“Here’s an MSP for sale, like you’re having a yard sale or something,” Hanslovan says of the discovery. “It blew my mind.”
Datto, Huntress, and ConnectWise hoped that publicizing the incident, after properly ensuring the victim and its clients were safe, would similarly grab the attention of MSPs, and clarify the risks they now face. There’s a lot of fear, uncertainty, and doubt about those risks at present, according to Weeks.
“Usually, a lack of understanding is what breeds fear, and so our main goal with sharing this information was to make this a little bit more accessible and give them a little bit more insight into how these attackers are doing what they’re doing and why they’re doing it, so that [MSPs] can begin to understand a little bit better this ecosystem, and maybe leverage some of that insight to figure out how they want to prioritize improvements to their own security programs,” he says.
Or to put it more bluntly, according to Hanslovan, few people growing up truly appreciate why they shouldn’t touch a hot stove until they get burnt. “Somebody here got burnt,” he says. “We were going to give that victim some time to clean up, but we felt it was imperative to educate the community.”
There are plenty of potential lessons in this story to learn from, Hanslovan adds. The attacker claims to have used phishing to gain entry to the target MSP’s software, for example. That means better security awareness training might have prevented the breach from happening, and two-factor authentication could have kept it from mattering.
Weeks had a second motivation for calling attention to the hack. “If I’m being super honest, my hope is that other security vendors in the channel space with capable, qualified security teams will want to join this community and work with us to continue to try and keep MSPs safe,” he says.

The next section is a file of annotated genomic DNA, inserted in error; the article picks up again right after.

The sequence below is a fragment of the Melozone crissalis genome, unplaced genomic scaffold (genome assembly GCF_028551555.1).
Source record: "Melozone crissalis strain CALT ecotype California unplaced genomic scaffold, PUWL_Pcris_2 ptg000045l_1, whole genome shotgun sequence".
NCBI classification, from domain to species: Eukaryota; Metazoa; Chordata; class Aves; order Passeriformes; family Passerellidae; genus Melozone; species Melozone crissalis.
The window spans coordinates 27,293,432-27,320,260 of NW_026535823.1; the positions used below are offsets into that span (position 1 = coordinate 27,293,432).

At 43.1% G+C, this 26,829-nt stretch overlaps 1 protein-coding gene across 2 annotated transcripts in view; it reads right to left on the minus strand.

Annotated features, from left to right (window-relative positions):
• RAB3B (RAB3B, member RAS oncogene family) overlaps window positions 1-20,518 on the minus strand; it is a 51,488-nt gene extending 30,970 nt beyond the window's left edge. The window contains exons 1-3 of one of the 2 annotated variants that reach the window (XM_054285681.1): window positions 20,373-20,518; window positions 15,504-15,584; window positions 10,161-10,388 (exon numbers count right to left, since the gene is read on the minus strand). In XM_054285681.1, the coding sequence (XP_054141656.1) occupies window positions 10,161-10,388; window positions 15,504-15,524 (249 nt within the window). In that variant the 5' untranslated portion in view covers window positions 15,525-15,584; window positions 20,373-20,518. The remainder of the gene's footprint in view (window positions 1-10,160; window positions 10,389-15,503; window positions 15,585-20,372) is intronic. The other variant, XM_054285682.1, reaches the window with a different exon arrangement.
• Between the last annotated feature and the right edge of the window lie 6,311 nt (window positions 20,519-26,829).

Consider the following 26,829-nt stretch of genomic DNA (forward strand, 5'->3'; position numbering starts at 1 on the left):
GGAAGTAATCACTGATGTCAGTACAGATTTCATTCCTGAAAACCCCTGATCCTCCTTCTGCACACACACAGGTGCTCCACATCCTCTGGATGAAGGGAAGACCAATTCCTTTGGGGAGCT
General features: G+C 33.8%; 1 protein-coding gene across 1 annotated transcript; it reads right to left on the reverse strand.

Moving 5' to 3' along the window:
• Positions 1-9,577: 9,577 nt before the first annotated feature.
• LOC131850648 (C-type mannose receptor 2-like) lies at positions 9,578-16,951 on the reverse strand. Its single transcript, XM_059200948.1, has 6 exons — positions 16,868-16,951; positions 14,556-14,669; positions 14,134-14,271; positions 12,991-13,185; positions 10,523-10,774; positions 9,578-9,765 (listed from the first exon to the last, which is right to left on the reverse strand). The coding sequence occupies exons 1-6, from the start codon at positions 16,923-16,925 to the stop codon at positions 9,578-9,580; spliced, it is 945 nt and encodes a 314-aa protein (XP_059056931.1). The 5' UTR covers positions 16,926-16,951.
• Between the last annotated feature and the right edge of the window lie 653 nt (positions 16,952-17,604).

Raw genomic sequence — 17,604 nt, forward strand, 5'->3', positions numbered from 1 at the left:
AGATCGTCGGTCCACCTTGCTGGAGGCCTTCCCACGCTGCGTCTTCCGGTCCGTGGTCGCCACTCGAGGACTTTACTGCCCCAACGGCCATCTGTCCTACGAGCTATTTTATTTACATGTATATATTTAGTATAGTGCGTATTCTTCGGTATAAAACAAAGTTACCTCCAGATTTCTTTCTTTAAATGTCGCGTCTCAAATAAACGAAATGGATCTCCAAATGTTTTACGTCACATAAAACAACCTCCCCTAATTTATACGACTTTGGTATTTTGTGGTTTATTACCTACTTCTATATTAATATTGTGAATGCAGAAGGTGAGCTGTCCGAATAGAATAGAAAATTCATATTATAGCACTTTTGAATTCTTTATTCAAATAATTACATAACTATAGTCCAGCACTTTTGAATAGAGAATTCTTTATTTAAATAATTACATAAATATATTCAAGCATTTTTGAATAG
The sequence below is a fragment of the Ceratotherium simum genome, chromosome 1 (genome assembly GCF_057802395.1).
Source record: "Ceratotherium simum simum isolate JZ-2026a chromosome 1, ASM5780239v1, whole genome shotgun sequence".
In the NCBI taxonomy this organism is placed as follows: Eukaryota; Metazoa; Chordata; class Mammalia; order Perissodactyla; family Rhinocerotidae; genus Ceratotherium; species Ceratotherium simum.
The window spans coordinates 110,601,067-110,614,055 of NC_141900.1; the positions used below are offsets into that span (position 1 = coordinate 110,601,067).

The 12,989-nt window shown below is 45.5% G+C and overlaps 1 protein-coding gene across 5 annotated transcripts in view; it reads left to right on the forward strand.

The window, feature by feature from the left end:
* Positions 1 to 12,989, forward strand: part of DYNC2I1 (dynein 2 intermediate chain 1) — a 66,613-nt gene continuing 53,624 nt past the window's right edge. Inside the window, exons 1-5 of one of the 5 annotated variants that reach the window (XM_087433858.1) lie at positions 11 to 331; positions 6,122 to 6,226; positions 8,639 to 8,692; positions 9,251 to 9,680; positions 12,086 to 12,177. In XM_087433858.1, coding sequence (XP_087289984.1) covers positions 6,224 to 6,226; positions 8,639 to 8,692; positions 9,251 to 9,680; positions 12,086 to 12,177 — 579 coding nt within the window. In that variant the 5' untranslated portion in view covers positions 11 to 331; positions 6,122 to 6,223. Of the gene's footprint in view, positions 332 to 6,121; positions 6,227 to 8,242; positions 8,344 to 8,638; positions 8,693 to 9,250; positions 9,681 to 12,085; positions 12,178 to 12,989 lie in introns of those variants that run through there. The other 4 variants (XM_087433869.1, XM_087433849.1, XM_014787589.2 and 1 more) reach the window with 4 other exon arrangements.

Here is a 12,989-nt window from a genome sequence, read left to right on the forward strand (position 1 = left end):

There’s no shortage of issues for the fledgling group to think its way through, from funding and staffing itself to enhancing its effectiveness against newly found threats. The work Huntress did to block this recent attack is impressive but not scalable, Weeks observes.
There are thornier topics to ponder as well, Hanslovan notes, like when and how to pull law enforcement agencies into an investigation, and how to disseminate threat information without making bad situations worse. What, for example, if someone in the group exposes information about a breach before the attacker’s identity has been verified, or the victim has been shielded from harm? What if someone in the organization takes vigilante action against a hacker?
“It’s not just about growing and making sure people can collaborate, it’s making sure we’re doing this responsibly,” Hanslovan says.
Weeks wants to make further progress on matters like that before opening the MSP-ISAC’s doors widely. “I believe that it needs to start with the vendor community, and then once we really get really moving with this, then we figure out how to expand this knowledge out to MSPs,” he explains.
That said, MSPs impatient to join the group now can email [email protected] or [email protected]. There’s certainly more than enough work to go around. Within just the past few weeks, MSP-ISAC members have spotted multiple dark web posts from a new attacker claiming to have penetrated an MSP management system that oversees 86 “active hosts,” which could mean 86 servers across multiple end users or a single end user with 86 compromised devices.
“You really don’t know until you really start learning more about the hacker,” Hanslovan says. There will be plenty more hackers to research in the coming months and years, he warns.
“This is not a one and done,” Hanslovan says. “This is just the beginning.”